By Martin Beirne
5.9 million Afghans are currently displaced as a result of the two-decade-long war the U.S. fought there, which means they are either seeking refuge in another country or are displaced in their own country, according to Brown University’s Costs of War Project.
For the U.S, welcoming these Afghan refugees into the country as permanent citizens is not only morally the right thing to do, but it is something we have an obligation to do.
The U.S. bears a great deal of responsibility for the desperate situation these refugees are facing.
The suffering the U.S. inflicted on the Afghan people began in the 1980s and 90s, when the U.S. armed the mujahideen – a patchwork of Islamic factions – to fight a proxy war with the Soviet Union, which occupied Afghanistan at the time. But after the mujahideen drove the Soviets out of the country, Afghanistan “fell into warlordism, and a brutal civil war,” involving the (U.S-armed) mujahideen, from which the Taliban emerged and took power, terrorizing Afghans. Then, the U.S fought a war there that killed over 46,000 Afghan civilians.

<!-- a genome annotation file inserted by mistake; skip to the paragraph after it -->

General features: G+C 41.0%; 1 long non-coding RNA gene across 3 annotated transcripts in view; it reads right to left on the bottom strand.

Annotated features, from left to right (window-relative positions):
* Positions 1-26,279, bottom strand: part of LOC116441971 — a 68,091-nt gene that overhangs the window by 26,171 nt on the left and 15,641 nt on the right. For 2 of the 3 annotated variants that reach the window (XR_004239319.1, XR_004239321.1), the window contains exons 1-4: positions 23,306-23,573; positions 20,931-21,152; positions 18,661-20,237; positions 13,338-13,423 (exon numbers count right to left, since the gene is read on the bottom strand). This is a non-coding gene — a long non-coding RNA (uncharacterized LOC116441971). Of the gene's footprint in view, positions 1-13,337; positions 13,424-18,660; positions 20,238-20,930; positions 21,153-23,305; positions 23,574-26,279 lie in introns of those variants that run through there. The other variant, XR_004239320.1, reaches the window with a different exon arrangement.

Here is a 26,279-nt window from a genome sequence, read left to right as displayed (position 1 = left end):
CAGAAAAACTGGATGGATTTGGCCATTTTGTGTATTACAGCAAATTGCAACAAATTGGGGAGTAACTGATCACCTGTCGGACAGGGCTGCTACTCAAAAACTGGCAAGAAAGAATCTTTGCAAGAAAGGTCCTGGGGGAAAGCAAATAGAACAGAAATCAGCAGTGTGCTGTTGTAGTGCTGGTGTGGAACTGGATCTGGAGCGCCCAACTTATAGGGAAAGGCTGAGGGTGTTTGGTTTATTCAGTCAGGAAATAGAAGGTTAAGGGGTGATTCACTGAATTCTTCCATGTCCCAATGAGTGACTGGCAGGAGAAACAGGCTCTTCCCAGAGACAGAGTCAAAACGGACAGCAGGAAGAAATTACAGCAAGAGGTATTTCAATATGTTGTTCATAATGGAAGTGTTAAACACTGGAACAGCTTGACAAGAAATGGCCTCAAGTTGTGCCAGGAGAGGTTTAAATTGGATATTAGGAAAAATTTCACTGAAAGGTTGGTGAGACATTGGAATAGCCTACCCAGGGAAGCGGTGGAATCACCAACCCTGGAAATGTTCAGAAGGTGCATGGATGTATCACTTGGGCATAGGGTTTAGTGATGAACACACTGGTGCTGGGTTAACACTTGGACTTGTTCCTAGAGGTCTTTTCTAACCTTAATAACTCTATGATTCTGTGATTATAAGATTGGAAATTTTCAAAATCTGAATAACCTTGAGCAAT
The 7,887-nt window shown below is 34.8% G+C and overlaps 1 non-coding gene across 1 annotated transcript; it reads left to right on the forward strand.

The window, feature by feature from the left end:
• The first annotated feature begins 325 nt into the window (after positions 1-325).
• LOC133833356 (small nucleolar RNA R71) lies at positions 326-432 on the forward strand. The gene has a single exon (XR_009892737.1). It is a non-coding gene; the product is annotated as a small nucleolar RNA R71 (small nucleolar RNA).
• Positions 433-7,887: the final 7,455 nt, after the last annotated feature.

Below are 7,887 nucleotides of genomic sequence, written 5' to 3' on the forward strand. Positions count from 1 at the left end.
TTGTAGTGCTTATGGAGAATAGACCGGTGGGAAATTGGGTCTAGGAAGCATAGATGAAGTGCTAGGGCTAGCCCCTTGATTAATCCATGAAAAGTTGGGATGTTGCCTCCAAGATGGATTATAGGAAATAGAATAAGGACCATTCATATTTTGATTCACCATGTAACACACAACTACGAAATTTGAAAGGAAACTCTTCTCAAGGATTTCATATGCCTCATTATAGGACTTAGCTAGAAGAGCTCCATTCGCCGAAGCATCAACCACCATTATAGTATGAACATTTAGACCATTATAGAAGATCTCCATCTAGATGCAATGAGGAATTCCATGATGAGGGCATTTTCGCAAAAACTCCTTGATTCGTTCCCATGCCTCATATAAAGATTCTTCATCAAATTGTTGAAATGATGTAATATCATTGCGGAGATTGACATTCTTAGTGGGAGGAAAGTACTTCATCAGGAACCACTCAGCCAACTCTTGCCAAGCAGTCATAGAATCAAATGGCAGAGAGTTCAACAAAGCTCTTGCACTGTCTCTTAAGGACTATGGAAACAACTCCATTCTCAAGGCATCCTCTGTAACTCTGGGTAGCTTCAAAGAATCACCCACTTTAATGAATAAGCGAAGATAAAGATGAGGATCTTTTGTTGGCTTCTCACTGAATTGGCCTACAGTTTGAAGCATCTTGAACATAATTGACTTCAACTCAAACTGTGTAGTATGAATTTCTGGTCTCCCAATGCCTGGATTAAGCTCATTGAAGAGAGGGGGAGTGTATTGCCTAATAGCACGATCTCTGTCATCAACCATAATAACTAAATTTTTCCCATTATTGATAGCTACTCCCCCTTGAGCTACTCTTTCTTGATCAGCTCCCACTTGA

The Biden administration is so far making a good effort to accept the refugees. The military was able to evacuate 73,000 Afghans and foreign nationals in Afghanistan from the country before all American personnel left. The administration authorized $500 million for “unexpected urgent refugee and migration needs of refugees,” and President Joe Biden signed into law last week legislation that directs $6.3 billion to fund Afghan refugee resettlement programs.
Biden also kept a campaign promise to allow 125,000 refugees from various countries to enter the U.S. But that number is just a ceiling, and the U.S. is under no obligation to meet the limit.
We must, however, make every effort to do so.
According to Save the Children, a nonprofit organization that advocates for the human rights of children, the main reason refugees flee Afghanistan is so “their children [can] have a childhood, an education and a chance at a future.”
Many of us have the privilege of not being able to relate with the desperate situation these refugees are in. But they aren’t asking for much, simply a chance to live.
Photo: Samuel Ruiz/AP via Financial Times